Friday 12 June 2009

Between brain and body

Entity, Sadler’s Wells, London

How much can you dare with beauty? It takes a genius to push the boundaries of an art form without compromising excellence. It takes Wayne McGregor to recalculate the coordinates within which contemporary dance makes its way towards innovation, without losing sight of what dance ultimately is about: the sheer beauty of bodies.

With his past cutting-edge productions, such as Chroma (2006) and Infra (2008), Wayne McGregor has coined a new vocabulary for contemporary dance. It is an idiom in which nobody else can speak, yet he uses it to communicate with unprecedented eloquence, as in Entity, McGregor’s latest work for his company Random Dance. The piece premiered last year at Sadler’s Wells and, after an international tour, came back onto the same stage from 4 to 6 June: an invaluable chance for those who missed it.

Entity is the first outcome of a long-term research project that McGregor started three years ago, in collaboration with neuroscientists from the universities of Cambridge, UC San Diego and Sussex. The project aims at exploring what happens in the brains of the dancers and the choreographer in the process of dance-making, shedding light onto the connection between the brain and the body. The objective is to develop an ‘autonomous choreographic agent’ or ‘entity’, in other words a software capable of generating unique solutions to choreographic problems, by reproducing human cognitive dynamics.

What is ravishing about Entity is that such a remarkable body of research fed into the choreography with subtle implicitness. What we see on stage is nothing like Artificial Intelligence, but bodies, pure bodies in never-ending motion. Restless limbs stretch to the brink of their muscular tension, undulating shoulders trace sinuous shapes, marking the space in which the bodies relentlessly conquer their consciousness. What seems to be chaos is ultimately demystifying order. Dancers’ movements are different yet synchronous. Performers dance in clusters or in pairs, taking turns on the stage and immediately bringing the beholder to the peak of an emotional climax which will not fade until the very end of the show. Entity is a demanding piece. It is technically and emotionally challenging for the dancers as much as it is rewardingly exhausting for the viewer, who gets caught in a loop of hypnotic tension, following the complex pattern of bodies on the stage.

The music undoubtedly contributes to such a gripping experience. McGregor’s musical choices are as daring as his choreography, yet always fine. This time the piece includes two moments, set to music by Joby Talbot and Jon Hopkins respectively. The music mixes smooth acoustic sequences played on rhythmic loops and strong percussive and electronic elements. The cello sequence is one of the most moving as it accompanies a pas-de-deux featuring a male and a female dancer entwining their bodies in sensual torsions. They drag their interweaved limbs on the floor as to suggest that the earth and humans are of the same matter and that’s where instinct comes from. The most enticing duets are those performed by male dancers in couples, with delicate sensuality. A choice – that of the male partners – that provokes with fine subtleness.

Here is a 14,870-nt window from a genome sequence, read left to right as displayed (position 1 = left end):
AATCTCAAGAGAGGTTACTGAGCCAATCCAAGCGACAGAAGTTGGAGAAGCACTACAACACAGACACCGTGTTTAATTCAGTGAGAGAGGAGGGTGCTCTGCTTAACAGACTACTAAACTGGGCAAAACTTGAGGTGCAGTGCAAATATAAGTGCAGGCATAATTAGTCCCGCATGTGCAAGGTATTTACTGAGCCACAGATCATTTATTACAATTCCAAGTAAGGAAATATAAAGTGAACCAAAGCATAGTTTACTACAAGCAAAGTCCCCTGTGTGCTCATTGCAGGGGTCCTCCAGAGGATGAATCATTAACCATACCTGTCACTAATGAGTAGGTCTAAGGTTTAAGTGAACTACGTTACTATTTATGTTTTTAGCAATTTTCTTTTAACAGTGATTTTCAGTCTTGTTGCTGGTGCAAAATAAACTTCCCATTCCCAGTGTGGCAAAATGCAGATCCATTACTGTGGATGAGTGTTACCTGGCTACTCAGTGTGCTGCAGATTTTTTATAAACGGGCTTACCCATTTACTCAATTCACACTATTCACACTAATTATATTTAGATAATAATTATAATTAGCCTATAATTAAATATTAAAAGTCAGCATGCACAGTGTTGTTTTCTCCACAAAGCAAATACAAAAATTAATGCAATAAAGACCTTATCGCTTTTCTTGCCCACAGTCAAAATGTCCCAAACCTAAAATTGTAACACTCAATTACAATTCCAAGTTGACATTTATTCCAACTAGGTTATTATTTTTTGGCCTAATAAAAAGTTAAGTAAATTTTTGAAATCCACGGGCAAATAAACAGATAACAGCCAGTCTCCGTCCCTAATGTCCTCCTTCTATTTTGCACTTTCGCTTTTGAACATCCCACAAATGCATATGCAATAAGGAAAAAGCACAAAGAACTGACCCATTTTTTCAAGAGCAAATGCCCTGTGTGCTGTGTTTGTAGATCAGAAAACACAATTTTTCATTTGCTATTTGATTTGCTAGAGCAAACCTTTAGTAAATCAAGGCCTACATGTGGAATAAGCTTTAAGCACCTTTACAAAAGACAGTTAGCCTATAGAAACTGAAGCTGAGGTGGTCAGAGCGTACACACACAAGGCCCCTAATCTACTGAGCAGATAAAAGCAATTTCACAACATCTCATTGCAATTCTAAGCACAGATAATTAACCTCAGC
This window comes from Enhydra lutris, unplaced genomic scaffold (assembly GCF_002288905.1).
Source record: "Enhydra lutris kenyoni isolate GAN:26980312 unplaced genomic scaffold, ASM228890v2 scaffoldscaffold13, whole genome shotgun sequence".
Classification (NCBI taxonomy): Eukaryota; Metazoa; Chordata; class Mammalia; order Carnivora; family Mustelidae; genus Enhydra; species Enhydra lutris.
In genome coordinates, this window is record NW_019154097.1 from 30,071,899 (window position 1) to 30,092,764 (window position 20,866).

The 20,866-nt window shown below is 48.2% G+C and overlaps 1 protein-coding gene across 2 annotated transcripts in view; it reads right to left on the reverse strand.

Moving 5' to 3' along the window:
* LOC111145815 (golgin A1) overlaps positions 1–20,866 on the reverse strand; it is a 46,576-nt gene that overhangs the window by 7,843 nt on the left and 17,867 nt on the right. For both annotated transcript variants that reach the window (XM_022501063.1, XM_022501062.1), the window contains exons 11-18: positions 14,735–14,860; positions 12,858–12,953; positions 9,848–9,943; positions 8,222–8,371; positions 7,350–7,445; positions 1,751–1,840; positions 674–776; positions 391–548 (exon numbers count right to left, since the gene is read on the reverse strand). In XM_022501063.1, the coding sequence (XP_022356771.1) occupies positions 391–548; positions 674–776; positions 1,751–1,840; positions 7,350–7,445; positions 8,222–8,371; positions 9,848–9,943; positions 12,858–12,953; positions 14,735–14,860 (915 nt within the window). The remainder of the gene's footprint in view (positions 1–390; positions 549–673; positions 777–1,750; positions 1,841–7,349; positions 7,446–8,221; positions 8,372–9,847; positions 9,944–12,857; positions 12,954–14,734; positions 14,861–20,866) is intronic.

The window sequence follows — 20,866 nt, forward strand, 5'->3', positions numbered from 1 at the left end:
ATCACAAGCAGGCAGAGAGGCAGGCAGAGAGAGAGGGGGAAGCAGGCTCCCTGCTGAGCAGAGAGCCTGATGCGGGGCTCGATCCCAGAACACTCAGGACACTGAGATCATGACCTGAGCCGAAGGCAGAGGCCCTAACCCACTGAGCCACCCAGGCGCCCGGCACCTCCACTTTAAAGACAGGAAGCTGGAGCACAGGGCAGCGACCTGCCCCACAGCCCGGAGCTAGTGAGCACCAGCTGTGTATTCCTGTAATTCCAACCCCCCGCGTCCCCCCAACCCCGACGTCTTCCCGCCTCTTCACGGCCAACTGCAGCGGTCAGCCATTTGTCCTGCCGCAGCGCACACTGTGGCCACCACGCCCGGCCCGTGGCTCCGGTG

The performance features video installations on the background which show abstractions of the human body, leitmotiv of the piece. At the same time, mathematical structures are projected on the floor, creating patterns which frame and locate the dancers’ movements. Those structures, such as the golden ratio, seem to recall the elementary forms which underpin a pure and essential beauty in nature, mirrored by the dancers’ sculptured bodies.

The performers are, indeed, central to the piece. They also get credits in the programme as creators of the choreography along with Wayne McGregor himself. It is, indeed, stunning how dancers give themselves up for this piece. Their bodies may well be said supernatural, as capable of what average human beings could never perform. Yet they couldn’t be more human. The movements keep a quality of instinct which makes them revelatory, therefore powerfully moving.

The vision that led to the making of Entity is rare in that only an innovator like Wayne McGregor could have achieved it. He’s a master in reshuffling dance paradigms without betraying his devotion to beauty.

Run over


Enjoyed this article? Share it with others.